F1 2017

Platform(s): PC, PlayStation 4, Xbox One
Genre: Racing
Publisher: Codemasters
Developer: Codemasters
Release Date: Aug. 25, 2017

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PS4 Review - 'F1 2017'

by Michael Keener on Sept. 15, 2017 @ 1:30 a.m. PDT

F1 2017 includes the return of classic F1 cars to the series, as well as an even deeper career mode, numerous multiplayer enhancements, and a new Championships game mode.

Buy F1 2017

It's been a while since I've been invested in a racing game. There were great titles before, like Need for Speed Underground and Need for Speed Carbon, but they haven't held my interest since Forza 4 on the Xbox 360. Everything from the Need for Speed reboot to the VR experience that was Driveclub VR has lacked that special something.

I'm not an expert in real-life motor sports, but I have enjoyed video games, and F1 2017 has breathed life into my flagging interest. The title feels incredibly natural, powerful, smooth and — most importantly — meaningful. I didn't play the previous release (F1 2016), but I did check out F1 2015 not too long ago. This new release blows it out of the water, and I expect that it also puts a serious smackdown on last year's iteration. Let's get into what makes F1 2017 so special and why you might also need in your life.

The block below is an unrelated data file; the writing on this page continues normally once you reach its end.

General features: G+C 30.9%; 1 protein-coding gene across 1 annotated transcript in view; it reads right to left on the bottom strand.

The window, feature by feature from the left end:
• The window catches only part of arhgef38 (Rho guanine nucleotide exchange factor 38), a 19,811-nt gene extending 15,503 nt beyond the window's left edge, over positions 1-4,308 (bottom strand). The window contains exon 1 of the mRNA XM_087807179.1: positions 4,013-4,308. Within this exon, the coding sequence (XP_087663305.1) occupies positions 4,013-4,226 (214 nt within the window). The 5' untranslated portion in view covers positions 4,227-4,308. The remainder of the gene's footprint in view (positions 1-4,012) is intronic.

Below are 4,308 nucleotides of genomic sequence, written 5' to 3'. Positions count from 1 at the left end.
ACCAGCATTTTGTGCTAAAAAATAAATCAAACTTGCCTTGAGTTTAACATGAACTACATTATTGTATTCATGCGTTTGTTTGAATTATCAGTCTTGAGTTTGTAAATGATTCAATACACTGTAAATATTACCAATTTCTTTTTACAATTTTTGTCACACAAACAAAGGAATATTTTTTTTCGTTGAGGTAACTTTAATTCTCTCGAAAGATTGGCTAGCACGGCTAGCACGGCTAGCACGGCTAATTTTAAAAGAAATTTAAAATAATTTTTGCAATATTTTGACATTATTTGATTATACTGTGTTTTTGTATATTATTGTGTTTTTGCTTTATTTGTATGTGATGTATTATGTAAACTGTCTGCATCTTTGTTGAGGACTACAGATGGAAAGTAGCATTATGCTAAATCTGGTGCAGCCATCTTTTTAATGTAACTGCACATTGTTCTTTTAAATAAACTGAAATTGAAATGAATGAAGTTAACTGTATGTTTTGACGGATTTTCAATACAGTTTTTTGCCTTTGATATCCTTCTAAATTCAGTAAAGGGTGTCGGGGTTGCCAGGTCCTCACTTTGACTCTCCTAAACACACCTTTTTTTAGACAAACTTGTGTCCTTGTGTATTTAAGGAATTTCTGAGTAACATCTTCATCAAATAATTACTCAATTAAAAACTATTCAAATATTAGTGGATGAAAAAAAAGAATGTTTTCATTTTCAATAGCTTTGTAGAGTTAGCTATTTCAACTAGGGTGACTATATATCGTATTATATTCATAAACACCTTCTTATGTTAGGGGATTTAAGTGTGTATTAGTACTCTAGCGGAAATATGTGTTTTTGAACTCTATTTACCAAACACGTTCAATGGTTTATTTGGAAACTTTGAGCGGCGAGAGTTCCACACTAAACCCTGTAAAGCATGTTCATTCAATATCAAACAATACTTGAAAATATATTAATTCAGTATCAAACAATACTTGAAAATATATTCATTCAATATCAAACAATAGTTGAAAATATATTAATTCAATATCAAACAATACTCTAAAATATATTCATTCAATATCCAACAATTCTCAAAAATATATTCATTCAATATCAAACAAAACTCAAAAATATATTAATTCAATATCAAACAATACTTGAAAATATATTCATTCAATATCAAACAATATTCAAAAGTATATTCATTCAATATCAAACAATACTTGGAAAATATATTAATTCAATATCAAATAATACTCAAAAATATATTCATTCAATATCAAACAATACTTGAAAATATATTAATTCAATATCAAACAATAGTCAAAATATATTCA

There have been massive upgrades to the game's graphics, performance and physics. Most notable is how the cars grip the pavement. Many other racing games lock up the tires when you go too fast during turns, or they feel too sensitive when you make minor wheel adjustments, but F1 2017 provides a strong yet responsive system. I took turns that would normally feel fast enough to launch me off the track and into a wall, but I let the car coast into it. When I was halfway into the turn, I slammed on the gas and instantly felt the tires dig in and propel me out of the turn and into the straightaway. You need speed in turns to keep the front tires down, so if you drive a little wild, you're forced into taking wider turns due to the car's reduced aerodynamics.

Players can expect to play on all 20 official F1 circuits, with four of them having shortened versions in Bahrain, Japan, the U.K. and the U.S. It caters to what you want and is adjustable for everything within the extremes. There are settings that favor experienced racers as well as newcomers or casual racers. You can play with full-blown drive and brake assists enabled, or you can go with a pure simulation. As in other track-based racing games, racers can follow the suggested track lines that show green on straights and yellow and red when you're approaching a turn too quickly. Dynamic weather plays a heavy role in races; if there has been a fresh rain, tires have less traction, and visibility is extremely impaired because the wheels of other racers kick up a constant spray of water.